Since the start of the year, mortgage rates have been trending upwards — and according to many experts, this trend will likely continue through October. So far this year, mortgage rates have climbed from about 3% to nearly 7%, the highest level since 2007, MarketWatch recently reported. And those rate increases could continue: “Until inflation shows a material moderation, the risk is for further increases in mortgage rates,” says Greg McBride, chief financial analyst at Bankrate. See the best mortgage rates you may get here.
Echoing that sentiment, Kate Wood, home expert at NerdWallet, says interest rates for 30-year fixed-rate loans appear to be staying over 6% and products like the 15-year fixed and the 5-year ARMs are averaging over 5%. “Though the Federal Reserve’s latest rate increase wasn’t as dramatic as some expected, that hike plus the two more that will likely occur this year will probably keep mortgage rates elevated,” says Wood.
Following the recent Federal Reserve meeting where Chair Jerome Powell made it clear that fighting inflation is the central bank’s first priority, the updated projections from members of the Fed’s rate-setting committee show that they expect short-term rates to continue to both climb higher and remain so for longer than previously expected, says Realtor.com chief economist Danielle Hale.
“This will put upward pressure on mortgage rates that could be offset by weaker economic growth, which is also anticipated. For now, it’s smart for buyers to prepare for the possibility of higher mortgage rates, especially when considering their home shopping budget,” says Hale. Shoppers can rate-test their budgets by trying out the impact of higher rates on their scenarios by using a mortgage calculator.
Though Hale points out that there aren’t any Fed meetings in October, she says Fed speakers are out and about addressing various audiences, which will undoubtedly create room for investors to parse what they’re saying for additional policy insights. “The next Fed meetings in November and December are likely to be eventful. With investors and mortgage rates both anticipating further short-term rate hikes in these meetings, there is the potential for surprise in either direction,” says Hale.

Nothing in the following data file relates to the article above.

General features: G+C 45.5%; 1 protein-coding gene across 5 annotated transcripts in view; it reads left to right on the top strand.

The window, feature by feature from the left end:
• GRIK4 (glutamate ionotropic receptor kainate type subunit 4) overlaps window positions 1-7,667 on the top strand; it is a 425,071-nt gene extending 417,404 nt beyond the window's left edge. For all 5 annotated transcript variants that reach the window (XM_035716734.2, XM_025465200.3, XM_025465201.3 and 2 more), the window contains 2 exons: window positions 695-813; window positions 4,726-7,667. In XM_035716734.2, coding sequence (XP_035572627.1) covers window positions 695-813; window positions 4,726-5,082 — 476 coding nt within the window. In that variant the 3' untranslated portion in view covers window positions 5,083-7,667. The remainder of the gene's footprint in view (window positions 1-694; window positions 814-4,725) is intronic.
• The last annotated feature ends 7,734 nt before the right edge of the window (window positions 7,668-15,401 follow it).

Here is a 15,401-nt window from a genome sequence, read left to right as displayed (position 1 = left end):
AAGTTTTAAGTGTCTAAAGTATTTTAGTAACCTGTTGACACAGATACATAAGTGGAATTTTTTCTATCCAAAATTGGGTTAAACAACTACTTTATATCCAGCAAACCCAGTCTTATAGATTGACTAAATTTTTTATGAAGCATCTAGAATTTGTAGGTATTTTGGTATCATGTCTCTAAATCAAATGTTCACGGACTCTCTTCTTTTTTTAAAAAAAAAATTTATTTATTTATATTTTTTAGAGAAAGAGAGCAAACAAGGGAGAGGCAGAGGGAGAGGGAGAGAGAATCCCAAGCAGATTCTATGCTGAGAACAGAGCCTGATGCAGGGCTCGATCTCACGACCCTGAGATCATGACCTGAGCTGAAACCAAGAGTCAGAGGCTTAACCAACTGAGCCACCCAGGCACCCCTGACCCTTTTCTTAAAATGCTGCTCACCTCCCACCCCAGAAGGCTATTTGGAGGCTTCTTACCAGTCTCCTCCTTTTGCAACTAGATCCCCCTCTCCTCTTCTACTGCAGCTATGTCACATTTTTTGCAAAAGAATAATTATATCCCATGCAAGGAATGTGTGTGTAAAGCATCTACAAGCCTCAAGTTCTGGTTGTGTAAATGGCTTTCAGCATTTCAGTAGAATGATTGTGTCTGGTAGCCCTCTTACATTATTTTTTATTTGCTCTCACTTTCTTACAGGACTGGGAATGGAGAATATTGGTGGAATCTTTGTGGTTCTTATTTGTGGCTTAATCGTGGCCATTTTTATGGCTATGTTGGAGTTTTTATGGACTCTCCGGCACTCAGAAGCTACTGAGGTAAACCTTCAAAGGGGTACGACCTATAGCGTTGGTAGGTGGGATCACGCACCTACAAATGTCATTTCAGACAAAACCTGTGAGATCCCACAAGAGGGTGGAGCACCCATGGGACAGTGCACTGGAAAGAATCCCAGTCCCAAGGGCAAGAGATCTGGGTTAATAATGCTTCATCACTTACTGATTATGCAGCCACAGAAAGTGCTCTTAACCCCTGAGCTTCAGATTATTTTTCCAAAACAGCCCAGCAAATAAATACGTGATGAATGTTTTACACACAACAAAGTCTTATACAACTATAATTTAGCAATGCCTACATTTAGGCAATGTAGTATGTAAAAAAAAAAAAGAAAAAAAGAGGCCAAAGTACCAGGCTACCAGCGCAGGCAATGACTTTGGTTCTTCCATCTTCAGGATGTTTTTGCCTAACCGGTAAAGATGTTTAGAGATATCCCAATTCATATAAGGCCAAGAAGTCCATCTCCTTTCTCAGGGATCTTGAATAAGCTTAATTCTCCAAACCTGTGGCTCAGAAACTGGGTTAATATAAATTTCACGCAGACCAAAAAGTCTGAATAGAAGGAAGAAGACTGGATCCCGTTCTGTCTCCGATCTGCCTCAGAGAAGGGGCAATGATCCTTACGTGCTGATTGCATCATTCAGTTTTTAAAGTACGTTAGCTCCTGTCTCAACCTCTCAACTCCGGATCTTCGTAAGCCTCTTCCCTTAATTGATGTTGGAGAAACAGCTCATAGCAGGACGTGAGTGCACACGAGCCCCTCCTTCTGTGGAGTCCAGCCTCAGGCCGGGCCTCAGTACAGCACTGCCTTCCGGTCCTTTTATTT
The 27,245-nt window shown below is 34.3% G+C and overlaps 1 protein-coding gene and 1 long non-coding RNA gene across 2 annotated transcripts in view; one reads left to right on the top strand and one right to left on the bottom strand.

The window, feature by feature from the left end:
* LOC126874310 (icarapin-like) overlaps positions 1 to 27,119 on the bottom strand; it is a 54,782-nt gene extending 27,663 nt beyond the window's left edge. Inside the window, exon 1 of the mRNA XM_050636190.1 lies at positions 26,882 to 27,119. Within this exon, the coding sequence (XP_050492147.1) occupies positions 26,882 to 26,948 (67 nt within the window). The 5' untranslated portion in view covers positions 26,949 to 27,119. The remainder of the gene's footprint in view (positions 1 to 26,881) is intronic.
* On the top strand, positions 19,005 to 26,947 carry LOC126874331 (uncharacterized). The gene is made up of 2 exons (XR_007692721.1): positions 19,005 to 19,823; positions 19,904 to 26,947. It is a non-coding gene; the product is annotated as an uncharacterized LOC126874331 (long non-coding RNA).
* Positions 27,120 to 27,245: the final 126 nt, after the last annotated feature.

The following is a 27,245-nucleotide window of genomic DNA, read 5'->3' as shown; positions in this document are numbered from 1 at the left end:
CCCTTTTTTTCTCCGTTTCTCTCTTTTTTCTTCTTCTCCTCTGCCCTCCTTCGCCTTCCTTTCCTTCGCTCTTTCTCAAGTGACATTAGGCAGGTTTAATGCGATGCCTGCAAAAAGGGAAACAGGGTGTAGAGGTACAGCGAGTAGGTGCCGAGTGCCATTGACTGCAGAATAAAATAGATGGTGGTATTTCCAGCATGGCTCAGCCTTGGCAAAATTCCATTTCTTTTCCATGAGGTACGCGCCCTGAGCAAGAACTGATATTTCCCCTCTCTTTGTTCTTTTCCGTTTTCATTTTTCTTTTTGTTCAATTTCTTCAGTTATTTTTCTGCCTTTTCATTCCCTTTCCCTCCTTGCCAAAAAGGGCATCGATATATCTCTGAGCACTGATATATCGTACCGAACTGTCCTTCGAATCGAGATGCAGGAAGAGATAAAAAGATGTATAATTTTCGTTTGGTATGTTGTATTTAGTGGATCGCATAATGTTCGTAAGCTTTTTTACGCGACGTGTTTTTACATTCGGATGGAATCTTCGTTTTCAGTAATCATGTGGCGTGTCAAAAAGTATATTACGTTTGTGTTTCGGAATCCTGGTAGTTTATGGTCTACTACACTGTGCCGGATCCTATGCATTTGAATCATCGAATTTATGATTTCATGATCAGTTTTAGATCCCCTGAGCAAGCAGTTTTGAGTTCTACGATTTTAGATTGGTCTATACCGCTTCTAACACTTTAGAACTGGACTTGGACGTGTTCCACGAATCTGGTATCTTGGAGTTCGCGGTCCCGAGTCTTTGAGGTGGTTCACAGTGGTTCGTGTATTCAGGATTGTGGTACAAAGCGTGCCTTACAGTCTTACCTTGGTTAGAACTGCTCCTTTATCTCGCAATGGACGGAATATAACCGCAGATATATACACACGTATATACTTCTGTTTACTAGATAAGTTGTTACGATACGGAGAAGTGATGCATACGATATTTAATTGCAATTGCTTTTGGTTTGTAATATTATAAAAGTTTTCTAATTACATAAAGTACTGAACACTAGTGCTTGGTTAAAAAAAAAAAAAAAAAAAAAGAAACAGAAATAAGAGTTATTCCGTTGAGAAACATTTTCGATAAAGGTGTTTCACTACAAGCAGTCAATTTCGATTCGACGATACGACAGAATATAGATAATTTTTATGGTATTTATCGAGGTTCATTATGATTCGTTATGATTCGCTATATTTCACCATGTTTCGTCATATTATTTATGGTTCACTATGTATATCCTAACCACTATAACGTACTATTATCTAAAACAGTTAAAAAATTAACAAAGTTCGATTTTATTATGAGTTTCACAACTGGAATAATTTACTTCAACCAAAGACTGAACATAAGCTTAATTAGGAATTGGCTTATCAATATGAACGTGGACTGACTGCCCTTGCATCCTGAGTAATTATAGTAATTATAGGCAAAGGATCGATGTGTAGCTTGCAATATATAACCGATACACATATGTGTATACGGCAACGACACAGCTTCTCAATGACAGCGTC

“Three factors mainly affect today’s market: expectations on inflation, economic growth and the Fed’s policy … As inflation remains stubbornly elevated, the Federal Reserve will continue to raise interest rates in its efforts to curb high inflation,” says Nadia Evangelou, director of real estate research at the National Association of Realtors (NAR). But concerns about economic growth can put a damper on the pace of mortgage rate increases, she adds.
And Jeff Tucker, senior economist at Zillow says rates changing this quickly means buyers can feel frozen as what they can qualify for can change week to week. “This is having a chilling effect on both first-time buyers and move-up buyer-sellers,” says Tucker.
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